I spent most of my childhood in Brazil, a nation that breathes and lives futebol, so of course it was here that I first appreciated the beauty of the game and the bitterness of its darker aspects.
With so much money involved in futebol, corruption permeates all aspects of the sport.
The biggest and most popular sporting event in the world, the World Cup, was held in Qatar because of bribes. This is a country that lacks the love of the game, lacks the infrastructure for such an event, but has buckets of oil cash. Tom Blow’s Irish Mirror article ‘Absolute Shame’ – Jamie Carragher Lets It Rip …” and Tariq Panja and Kevin Draper “US Says FIFA Officials Bribed to Award World Cups to Russia, Qatar” New York Times article discusses the extreme implications of this decision .
The World Cup is the biggest futebol event that has been held since 1930. takes place every four years. It brings people from all over the world to one country where futebol and different cultures are celebrated. Unfortunately, this time we saw the World Cup in Qatar, a country that has never been recognized for its futebol. Its population and size are smaller than most US states, so most of the world knew something terrible was going on when Qatar was chosen in 2010. the host of the world championship. It is widely known that FIFA officials are very corrupt, but we have never had proof. . Now we know for sure that those officials who voted for Qatar were bribed.
The New York Times’ Tariq Panja and Kevin Draper explain how the US Department of Justice got involved in the FIFA Qatar corruption case. In their article, they show a copy of an official DOJ document that states that “US prosecutors on Monday clearly disclosed information about money paid to five members of FIFA’s top board prior to the 2010 voting on the choice of Russia and Qatar as hosts.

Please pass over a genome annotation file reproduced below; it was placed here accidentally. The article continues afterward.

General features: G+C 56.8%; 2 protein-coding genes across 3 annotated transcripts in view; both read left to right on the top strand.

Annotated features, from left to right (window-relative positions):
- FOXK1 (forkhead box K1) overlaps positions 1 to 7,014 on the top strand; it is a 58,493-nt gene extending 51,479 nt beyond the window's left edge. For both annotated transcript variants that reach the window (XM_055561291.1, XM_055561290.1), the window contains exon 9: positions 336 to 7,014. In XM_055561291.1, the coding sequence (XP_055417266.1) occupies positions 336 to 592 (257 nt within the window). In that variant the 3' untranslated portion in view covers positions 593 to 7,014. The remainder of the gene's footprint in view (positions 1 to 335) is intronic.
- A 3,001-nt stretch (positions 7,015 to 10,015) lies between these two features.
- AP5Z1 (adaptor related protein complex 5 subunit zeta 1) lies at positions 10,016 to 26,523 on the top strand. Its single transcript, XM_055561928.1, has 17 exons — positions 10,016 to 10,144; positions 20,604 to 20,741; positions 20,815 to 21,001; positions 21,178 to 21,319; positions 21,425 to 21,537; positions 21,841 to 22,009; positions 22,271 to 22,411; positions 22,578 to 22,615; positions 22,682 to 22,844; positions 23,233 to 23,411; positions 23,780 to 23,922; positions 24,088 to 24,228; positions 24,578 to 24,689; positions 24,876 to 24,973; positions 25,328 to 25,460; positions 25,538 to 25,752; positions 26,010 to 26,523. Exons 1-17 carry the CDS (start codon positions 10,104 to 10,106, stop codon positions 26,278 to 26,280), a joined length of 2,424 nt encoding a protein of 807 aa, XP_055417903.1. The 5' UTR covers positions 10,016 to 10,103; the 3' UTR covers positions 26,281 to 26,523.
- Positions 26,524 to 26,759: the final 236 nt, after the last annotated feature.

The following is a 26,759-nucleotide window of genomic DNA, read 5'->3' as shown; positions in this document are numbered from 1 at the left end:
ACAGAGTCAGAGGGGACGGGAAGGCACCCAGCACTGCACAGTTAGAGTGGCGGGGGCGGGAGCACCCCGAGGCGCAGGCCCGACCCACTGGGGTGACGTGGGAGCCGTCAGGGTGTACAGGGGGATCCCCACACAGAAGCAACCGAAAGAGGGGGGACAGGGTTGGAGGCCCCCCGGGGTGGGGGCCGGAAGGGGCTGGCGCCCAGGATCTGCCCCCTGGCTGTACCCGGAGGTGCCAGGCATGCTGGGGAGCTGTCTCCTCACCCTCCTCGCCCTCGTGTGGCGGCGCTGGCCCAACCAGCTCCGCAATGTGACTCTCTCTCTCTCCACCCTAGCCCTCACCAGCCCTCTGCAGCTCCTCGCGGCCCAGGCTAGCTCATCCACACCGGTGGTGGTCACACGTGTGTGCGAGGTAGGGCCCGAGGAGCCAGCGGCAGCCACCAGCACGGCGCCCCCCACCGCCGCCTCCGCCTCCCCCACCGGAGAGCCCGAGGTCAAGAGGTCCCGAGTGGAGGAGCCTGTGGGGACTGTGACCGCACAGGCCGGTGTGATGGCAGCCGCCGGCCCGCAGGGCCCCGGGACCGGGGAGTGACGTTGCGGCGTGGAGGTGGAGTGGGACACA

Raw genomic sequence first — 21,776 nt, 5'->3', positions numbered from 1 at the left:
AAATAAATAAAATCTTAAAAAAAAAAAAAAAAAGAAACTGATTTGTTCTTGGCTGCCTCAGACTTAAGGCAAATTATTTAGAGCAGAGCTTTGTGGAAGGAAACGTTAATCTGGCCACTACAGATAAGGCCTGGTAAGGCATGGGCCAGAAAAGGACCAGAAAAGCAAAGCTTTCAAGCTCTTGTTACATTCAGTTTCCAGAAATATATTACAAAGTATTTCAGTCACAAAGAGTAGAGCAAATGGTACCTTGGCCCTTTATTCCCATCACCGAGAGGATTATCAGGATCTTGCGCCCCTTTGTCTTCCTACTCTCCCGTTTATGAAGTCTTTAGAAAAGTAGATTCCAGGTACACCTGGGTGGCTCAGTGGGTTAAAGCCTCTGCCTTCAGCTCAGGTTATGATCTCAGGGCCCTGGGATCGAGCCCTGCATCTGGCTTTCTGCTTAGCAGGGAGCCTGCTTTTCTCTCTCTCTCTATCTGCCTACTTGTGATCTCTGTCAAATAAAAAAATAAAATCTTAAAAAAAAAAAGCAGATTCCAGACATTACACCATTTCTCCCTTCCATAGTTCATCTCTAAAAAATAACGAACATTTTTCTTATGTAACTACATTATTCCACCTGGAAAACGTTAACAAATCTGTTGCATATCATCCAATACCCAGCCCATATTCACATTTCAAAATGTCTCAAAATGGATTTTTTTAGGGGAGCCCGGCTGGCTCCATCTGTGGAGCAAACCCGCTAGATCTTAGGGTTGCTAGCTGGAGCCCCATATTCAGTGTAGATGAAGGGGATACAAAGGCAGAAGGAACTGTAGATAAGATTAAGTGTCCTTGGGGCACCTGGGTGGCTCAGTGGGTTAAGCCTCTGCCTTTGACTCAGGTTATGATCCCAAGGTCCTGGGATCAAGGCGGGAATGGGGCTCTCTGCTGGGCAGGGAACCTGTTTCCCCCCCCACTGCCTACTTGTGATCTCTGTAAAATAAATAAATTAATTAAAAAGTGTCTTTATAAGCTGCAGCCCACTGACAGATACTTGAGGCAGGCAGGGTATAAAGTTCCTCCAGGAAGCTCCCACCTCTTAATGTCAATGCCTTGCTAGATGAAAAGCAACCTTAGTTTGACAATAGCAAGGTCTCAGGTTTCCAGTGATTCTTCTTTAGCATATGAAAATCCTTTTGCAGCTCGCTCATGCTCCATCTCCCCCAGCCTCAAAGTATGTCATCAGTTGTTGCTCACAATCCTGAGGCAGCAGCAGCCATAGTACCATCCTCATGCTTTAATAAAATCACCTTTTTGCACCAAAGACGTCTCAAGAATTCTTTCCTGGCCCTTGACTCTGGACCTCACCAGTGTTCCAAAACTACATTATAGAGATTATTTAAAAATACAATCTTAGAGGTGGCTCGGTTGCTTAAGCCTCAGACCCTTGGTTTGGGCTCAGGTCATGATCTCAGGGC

Most of these officials have now been removed from their positions, but it is too late.
Qatar is really small and doesn’t have the infrastructure for the kind of tourism that the World Cup attracts, making it the most expensive World Cup ever at a cost of $220 billion. It cost more than the last ten World Cups combined!
Many of the stadiums used in the World Cup had to be built from scratch by migrant workers looking for work. These workers endured the worst working conditions, as Tom Blow noted: “At least 6,500 migrant workers are believed to have died as Qatar began building infrastructure for the tournament, although organizers have denied this.
Are we shocked that in a country with serious human rights problems, migrant workers suffer? Imagine the worker’s relatives back home not knowing whether they are alive or not because they don’t even have the decency to acknowledge the worker’s death. I am an immigrant, so I have some understanding of how badly these countries can treat us. However, the treatment of these migrant workers in Qatar was inhumane. The sad thing is that now that these stadiums have been used for several World Cup matches, most of them will be destroyed because the cost of maintaining them is too high. What are all those lives lost for? Several games.
This world championship had a negative impact on the athletes. Because Qatar is mostly a desert, they had to move the World Cup to the winter because the average summer temperature in Qatar is 90° F. The World Cup is usually played in June and July, which is the best time. time for the players, as the regular futebol season ended in May, giving them time to rest and recover from injuries.